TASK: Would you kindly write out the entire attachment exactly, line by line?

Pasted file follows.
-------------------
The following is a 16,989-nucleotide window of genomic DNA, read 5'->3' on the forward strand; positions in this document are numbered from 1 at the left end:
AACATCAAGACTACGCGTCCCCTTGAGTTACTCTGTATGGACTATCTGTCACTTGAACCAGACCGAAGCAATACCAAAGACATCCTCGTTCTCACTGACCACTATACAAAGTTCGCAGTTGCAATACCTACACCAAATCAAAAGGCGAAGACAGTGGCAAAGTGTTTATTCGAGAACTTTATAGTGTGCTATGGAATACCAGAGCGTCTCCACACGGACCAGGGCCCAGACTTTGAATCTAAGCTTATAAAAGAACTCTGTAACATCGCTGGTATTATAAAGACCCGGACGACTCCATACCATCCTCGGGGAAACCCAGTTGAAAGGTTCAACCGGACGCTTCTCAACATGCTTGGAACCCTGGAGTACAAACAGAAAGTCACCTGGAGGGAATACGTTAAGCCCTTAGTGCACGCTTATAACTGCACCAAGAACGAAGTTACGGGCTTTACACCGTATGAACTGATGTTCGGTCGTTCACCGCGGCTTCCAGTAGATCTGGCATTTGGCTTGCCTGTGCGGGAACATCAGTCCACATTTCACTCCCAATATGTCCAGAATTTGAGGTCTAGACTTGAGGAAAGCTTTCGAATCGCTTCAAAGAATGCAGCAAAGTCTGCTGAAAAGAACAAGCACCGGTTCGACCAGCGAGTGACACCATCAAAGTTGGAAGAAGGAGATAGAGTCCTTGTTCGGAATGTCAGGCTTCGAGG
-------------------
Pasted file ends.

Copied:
The following is a 16,989-nucleotide window of genomic DNA, read 5'->3' on the forward strand; positions in this document are numbered from 1 at the left end:
AACATCAAGACTACGCGTCCCCTTGAGTTACTCTGTATGGACTATCTGTCACTTGAACCAGACCGAAGCAATACCAAAGACATCCTCGTTCTCACTGACCACTATACAAAGTTCGCAGTTGCAATACCTACACCAAATCAAAAGGCGAAGACAGTGGCAAAGTGTTTATTCGAGAACTTTATAGTGTGCTATGGAATACCAGAGCGTCTCCACACGGACCAGGGCCCAGACTTTGAATCTAAGCTTATAAAAGAACTCTGTAACATCGCTGGTATTATAAAGACCCGGACGACTCCATACCATCCTCGGGGAAACCCAGTTGAAAGGTTCAACCGGACGCTTCTCAACATGCTTGGAACCCTGGAGTACAAACAGAAAGTCACCTGGAGGGAATACGTTAAGCCCTTAGTGCACGCTTATAACTGCACCAAGAACGAAGTTACGGGCTTTACACCGTATGAACTGATGTTCGGTCGTTCACCGCGGCTTCCAGTAGATCTGGCATTTGGCTTGCCTGTGCGGGAACATCAGTCCACATTTCACTCCCAATATGTCCAGAATTTGAGGTCTAGACTTGAGGAAAGCTTTCGAATCGCTTCAAAGAATGCAGCAAAGTCTGCTGAAAAGAACAAGCACCGGTTCGACCAGCGAGTGACACCATCAAAGTTGGAAGAAGGAGATAGAGTCCTTGTTCGGAATGTCAGGCTTCGAGG